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Promises, their environments, and how we evaluate them

Have you ever wondered how functions are evaluated? How you can have arguments that would raise errors, but do not, or how default arguments can be expressions that depend on function arguments that you haven’t seen yet when you define a function?

In essence, have you ever wondered how something like this works?

f <- function(x, y, z = 2 * x) x + z
a <- b <- 1
f(a + b, stop("ARGH!!!"))
## [1] 6

We have a function, f, that takes three arguments. One of these has a default; the other two do not. We call it with two arguments; the first is the expression a + b and the other is an error message that throws an exception.

If you are familiar with languages that pass function arguments by value, you might be surprised to see that this doesn’t give you an error. After all, you would expect the expression stop("ARGH!!!") to be evaluated before we call f, and that should give us an error. Clearly, that doesn’t happen.

You might also wonder how the default argument, z, knows the value of x, that isn’t provided until we call f. If you are familiar with default arguments in a language such as Python, this isn’t what happens.

I have put this post in the category “Non-standard evaluation”, but this is just because it fits into a series where the earlier posts cover non-standard evaluation. This post, however, is all about standard evaluation. Primarily, how function arguments are evaluated. And that is fascinating enough that we do not need any non-standard behaviour to spice it up.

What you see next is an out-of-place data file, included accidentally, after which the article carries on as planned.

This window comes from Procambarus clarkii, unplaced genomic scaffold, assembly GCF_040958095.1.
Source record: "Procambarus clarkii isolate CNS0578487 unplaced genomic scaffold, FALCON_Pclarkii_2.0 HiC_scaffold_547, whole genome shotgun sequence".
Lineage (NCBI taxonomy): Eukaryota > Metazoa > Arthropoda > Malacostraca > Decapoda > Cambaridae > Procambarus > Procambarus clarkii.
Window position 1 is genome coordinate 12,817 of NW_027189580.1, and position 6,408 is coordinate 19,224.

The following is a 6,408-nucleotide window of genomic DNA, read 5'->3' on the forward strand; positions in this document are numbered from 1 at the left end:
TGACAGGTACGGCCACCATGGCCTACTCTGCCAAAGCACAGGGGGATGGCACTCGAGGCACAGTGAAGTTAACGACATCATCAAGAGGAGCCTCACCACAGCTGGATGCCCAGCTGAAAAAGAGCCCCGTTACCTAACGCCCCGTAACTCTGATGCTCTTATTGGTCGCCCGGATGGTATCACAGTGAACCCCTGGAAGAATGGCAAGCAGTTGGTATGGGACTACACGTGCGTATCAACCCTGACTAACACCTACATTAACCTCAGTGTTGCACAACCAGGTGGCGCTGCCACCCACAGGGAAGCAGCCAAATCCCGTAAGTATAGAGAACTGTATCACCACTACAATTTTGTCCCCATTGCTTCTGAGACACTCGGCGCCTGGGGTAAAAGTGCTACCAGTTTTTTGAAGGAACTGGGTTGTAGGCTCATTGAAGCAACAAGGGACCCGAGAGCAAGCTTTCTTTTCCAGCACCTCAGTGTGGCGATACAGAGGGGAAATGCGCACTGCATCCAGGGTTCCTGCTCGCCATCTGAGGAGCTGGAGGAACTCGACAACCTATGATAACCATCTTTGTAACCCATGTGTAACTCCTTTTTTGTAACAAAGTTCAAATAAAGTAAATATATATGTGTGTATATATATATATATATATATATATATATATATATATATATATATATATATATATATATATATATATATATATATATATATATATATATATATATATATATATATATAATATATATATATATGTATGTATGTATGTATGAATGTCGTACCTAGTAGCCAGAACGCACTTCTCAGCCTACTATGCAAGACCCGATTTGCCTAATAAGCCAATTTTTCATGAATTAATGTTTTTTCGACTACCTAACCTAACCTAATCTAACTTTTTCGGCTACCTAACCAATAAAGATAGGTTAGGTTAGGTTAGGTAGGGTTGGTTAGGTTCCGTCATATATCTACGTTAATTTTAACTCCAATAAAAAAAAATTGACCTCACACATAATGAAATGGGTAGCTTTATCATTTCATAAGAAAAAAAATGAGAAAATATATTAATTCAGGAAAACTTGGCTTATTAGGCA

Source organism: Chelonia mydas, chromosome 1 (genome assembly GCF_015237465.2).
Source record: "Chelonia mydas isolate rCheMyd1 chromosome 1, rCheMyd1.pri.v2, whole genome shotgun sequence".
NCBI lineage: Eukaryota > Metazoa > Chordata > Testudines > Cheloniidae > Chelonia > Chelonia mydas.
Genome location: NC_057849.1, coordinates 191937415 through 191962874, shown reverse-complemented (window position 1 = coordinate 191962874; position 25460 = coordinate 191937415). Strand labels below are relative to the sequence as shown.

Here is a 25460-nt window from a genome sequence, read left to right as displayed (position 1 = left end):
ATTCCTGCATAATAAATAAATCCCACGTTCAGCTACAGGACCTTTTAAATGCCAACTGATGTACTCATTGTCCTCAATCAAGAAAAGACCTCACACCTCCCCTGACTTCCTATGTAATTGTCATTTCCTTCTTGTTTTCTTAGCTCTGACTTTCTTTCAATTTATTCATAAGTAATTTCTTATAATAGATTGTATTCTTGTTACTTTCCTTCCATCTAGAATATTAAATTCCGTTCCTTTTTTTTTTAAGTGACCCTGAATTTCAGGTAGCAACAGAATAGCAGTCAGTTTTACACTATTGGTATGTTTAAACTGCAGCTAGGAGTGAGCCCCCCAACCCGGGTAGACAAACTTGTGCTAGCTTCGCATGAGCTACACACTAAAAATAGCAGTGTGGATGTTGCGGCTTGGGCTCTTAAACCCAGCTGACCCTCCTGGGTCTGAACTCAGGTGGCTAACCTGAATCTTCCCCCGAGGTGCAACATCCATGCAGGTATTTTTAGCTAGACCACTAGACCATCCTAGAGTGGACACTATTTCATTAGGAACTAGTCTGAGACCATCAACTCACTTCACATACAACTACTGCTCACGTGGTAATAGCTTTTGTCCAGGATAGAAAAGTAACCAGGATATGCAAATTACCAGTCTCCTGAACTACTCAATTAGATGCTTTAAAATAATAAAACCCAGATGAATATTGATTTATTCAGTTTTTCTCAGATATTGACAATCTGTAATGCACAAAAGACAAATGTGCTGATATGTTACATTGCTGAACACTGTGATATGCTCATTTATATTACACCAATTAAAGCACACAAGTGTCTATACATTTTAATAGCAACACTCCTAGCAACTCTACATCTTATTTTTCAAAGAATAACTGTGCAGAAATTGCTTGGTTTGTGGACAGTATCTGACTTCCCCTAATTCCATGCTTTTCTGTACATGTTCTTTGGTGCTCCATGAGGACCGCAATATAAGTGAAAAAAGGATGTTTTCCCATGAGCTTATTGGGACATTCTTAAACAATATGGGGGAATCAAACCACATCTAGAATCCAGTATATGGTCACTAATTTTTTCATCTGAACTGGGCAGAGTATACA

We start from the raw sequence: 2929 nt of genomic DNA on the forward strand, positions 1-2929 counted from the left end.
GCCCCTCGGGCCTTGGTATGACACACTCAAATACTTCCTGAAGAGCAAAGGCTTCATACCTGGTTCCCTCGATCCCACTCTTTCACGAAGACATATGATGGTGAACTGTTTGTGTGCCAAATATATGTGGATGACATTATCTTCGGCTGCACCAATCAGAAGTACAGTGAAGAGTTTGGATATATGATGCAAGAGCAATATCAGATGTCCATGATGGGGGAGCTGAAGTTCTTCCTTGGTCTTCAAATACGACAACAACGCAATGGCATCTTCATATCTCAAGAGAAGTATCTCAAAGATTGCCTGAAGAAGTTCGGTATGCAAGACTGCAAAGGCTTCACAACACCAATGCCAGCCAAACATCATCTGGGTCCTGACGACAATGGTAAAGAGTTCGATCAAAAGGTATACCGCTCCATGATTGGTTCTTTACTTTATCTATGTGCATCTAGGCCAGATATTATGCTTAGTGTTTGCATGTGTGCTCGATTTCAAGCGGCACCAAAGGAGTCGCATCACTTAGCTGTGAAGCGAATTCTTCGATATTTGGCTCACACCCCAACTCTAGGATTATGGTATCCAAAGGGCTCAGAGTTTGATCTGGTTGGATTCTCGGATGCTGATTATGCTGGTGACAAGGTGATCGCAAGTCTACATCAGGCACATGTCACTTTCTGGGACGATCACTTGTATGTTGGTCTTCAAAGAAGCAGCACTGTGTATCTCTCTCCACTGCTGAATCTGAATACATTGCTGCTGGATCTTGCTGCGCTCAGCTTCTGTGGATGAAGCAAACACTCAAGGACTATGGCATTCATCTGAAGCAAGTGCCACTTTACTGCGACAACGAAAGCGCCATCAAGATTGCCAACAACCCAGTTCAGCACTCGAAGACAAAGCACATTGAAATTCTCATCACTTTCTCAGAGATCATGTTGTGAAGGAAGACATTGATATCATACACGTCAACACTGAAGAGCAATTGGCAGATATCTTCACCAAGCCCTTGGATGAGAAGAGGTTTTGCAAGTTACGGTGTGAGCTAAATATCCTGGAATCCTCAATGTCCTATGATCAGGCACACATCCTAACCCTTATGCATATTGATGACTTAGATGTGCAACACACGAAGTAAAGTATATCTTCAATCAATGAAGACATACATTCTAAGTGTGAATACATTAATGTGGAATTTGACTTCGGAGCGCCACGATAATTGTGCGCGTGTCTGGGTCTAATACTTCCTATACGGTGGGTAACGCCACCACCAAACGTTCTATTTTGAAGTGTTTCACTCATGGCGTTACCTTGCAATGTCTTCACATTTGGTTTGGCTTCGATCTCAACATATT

Function arguments are promises

Function arguments in R are passed as promises. It is an unfortunate name, because promises is also a term used in concurrency and asynchronous communication, and these promises have nothing to do with that.

In most R code, you never think about promises. You expect default parameters to work the way they do, and you might have run into lazy-evaluation issues with closures, but usually, arguments might as well have been passed by values. They are not, and this does have some consequences, and it is the reason the example above works the way it does.

When you call a function, R will translate the arguments into promise objects. These are expressions with an associated environment, not unlike functions and formulas that also have environments associated with them.

You can get the expression in a promise using substitute, and once you have the expression, you can evaluate it in any environment you wish. That is how non-standard evaluation works.

You cannot access the other components of a promise from base R. You can, however, if you use the pryr package.

Consider this function:

f <- function(x) pryr::promise_info(x)

It returns a list that contains the components of the promise x:

f(1)
## $code
## [1] 1